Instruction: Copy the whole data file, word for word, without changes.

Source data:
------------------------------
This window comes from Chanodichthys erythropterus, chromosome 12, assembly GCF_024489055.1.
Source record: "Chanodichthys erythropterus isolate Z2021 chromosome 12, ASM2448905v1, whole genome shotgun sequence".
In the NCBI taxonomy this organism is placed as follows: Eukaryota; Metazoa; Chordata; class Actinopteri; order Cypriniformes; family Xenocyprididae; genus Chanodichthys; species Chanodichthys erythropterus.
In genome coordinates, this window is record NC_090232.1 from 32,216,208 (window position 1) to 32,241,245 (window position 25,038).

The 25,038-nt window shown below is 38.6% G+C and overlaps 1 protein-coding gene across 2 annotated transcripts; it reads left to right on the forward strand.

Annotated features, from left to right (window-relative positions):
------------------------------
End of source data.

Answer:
This window comes from Chanodichthys erythropterus, chromosome 12, assembly GCF_024489055.1.
Source record: "Chanodichthys erythropterus isolate Z2021 chromosome 12, ASM2448905v1, whole genome shotgun sequence".
In the NCBI taxonomy this organism is placed as follows: Eukaryota; Metazoa; Chordata; class Actinopteri; order Cypriniformes; family Xenocyprididae; genus Chanodichthys; species Chanodichthys erythropterus.
In genome coordinates, this window is record NC_090232.1 from 32,216,208 (window position 1) to 32,241,245 (window position 25,038).

The 25,038-nt window shown below is 38.6% G+C and overlaps 1 protein-coding gene across 2 annotated transcripts; it reads left to right on the forward strand.

Annotated features, from left to right (window-relative positions):